In early June, over 50 high school girls from around Aurora and Denver had the extraordinary opportunity to get an inside look at several centers operating on the University of Colorado Anschutz Medical Campus. The one-day program, "Exploring Careers in Health Care," is hosted by the Center for Women’s Health Research and . Its goal is to expose a diverse group of young women to careers in health care that they may not know about and to connect them with mentors who can share insight into their own career paths.
The participants toured the Gates Biomanufacturing Facility, learning about stem cell therapy and personalized medicine. The Gates researchers explained how following a path of biology, chemistry or engineering could lead to unique careers in health care to treat and cure various cancers, skin and muscle diseases, and type 2 diabetes. One participant was particularly interested, noting, “This is a field that you don't hear about on a regular basis, but has the potential to change the world of medicine and the future.”
At the Skaggs School of Pharmacy and Pharmaceutical Sciences, the girls heard from students about their varied paths into pharmacy and the rewarding careers for which they are training. The Skaggs students guided the girls through activities to make their own lip balm and to experiment with drink flavoring. They also had an interactive discussion with Laura Borgelt, PharmD, FCCP, BCPS, associate dean for administration and operations at Skaggs School of Pharmacy and Pharmaceutical Sciences, about the complications, challenges and opportunities in medical marijuana research.
A visit to the University of Colorado Eye Center allowed the girls to learn about eye health, diseases of the eye, and the state-of-the-art treatment and surgery happening at CU Anschutz. Using blindfolds and special glasses to simulate visual impairments, the girls helped each other through common tasks such as pouring water into a cup and typing on a keyboard. They could momentarily experience how a patient interacts with the world, and how a caregiver helps guide them through treatment.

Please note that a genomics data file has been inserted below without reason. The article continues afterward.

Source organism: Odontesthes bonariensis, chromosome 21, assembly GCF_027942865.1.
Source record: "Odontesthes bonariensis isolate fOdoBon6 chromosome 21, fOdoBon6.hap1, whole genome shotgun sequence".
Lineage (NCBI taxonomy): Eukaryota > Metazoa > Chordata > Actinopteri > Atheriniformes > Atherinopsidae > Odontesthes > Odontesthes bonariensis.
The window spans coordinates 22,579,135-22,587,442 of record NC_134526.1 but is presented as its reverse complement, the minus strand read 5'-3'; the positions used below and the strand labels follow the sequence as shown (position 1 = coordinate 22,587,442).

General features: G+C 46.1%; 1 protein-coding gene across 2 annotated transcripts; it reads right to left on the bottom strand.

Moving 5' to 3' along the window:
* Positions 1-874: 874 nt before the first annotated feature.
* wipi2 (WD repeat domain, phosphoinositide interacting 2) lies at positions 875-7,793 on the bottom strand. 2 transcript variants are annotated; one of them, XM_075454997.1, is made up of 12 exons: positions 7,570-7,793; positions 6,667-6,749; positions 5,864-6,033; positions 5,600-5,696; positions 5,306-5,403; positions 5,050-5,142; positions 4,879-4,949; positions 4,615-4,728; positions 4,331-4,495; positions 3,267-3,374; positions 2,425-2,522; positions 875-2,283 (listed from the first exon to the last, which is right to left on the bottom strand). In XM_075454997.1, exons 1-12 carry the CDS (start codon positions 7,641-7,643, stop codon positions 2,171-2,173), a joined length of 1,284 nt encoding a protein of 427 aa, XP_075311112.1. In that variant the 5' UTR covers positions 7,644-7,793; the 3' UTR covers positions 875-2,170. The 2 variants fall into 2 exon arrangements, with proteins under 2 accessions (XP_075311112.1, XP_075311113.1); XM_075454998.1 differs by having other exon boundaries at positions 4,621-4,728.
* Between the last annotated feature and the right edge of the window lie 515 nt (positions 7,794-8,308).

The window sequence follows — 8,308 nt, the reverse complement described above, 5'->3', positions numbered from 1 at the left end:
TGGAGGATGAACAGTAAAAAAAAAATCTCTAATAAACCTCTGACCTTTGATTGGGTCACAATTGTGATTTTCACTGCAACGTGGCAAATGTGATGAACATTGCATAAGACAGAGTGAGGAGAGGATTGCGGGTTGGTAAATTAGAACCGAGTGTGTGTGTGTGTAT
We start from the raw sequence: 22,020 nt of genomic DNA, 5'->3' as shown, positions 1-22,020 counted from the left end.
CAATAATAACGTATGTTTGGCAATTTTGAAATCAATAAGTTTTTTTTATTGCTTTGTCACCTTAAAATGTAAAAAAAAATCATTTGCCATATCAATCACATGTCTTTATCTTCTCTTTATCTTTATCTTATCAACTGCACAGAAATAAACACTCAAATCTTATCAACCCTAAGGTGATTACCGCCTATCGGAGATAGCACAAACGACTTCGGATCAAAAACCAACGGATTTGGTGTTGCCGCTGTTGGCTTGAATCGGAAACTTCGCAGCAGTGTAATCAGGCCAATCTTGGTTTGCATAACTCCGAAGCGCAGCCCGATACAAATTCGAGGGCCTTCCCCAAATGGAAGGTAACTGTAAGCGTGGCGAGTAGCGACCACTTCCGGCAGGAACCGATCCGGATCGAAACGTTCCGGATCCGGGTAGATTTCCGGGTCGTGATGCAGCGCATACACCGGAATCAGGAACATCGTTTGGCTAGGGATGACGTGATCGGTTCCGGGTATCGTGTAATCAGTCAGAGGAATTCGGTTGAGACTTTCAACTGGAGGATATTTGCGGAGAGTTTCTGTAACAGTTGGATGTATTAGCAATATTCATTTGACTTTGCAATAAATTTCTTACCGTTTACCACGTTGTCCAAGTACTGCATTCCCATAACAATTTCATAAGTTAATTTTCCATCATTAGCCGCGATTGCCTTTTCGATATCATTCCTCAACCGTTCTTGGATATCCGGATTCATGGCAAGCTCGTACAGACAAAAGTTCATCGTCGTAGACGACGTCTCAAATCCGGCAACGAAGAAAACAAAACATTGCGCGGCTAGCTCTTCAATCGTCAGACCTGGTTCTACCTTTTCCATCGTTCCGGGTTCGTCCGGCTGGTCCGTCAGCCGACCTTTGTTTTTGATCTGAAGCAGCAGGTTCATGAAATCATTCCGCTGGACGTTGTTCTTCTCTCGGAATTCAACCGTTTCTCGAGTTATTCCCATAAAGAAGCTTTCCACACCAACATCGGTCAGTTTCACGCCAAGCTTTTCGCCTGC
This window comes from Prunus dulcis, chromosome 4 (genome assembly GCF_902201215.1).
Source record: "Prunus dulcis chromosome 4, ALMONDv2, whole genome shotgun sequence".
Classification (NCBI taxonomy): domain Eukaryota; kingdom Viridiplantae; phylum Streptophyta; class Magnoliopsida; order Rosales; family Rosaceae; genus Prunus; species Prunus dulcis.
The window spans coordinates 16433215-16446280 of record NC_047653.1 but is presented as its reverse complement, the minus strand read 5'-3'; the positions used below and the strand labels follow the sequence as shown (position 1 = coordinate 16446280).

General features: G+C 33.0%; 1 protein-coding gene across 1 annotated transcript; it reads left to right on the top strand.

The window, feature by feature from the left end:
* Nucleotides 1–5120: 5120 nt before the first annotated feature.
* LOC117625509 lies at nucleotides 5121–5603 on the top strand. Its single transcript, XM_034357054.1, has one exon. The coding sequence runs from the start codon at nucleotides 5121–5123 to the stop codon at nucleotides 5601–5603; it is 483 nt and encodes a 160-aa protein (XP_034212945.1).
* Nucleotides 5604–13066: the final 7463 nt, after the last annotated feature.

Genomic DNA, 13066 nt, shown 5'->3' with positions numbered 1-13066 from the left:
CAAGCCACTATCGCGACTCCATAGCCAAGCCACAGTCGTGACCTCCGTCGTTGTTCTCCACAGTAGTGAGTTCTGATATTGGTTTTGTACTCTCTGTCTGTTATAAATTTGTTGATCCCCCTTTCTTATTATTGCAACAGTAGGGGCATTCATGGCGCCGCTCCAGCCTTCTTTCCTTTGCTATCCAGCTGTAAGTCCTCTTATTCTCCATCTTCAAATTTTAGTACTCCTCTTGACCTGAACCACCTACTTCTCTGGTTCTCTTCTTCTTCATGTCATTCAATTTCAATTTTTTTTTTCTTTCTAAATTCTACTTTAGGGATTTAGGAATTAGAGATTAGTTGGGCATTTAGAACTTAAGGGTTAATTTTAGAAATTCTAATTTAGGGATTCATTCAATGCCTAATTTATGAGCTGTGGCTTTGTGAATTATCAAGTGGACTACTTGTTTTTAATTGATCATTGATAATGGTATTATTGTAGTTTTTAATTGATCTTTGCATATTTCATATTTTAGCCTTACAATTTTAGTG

The highlight of the day was the visit to the Center for Surgical Innovation where the girls got to try their hand at suturing and experimenting with medical instruments for surgery. One participant said, “I loved it. I came home excited and ready to learn more. It opened up my mind to medical professions I had never heard of.”
As they interacted with doctors, pharmacists, research assistants and ophthalmologists, the girls had smiles on their faces and asked thoughtful questions. “We were delighted to welcome these young women to campus. We know the importance of helping young people learn about careers in science and also connecting them with leaders and mentors in the field to help them navigate various career paths in healthcare and research,” said Judy Regensteiner, PhD, director of the Center for Women’s Health Research, professor of medicine, and holder of the Judith and Joseph Wagner Chair in Women’s Health Research.
The program is in its second year and was a tremendous success. With such high demand, the Center for Women’s Health Research and UCHealth plan to make this an annual activity.
Guest Contributor: Sarah Westmoreland, MPH, Public and Community Education Liaison, Center for Women's Health Research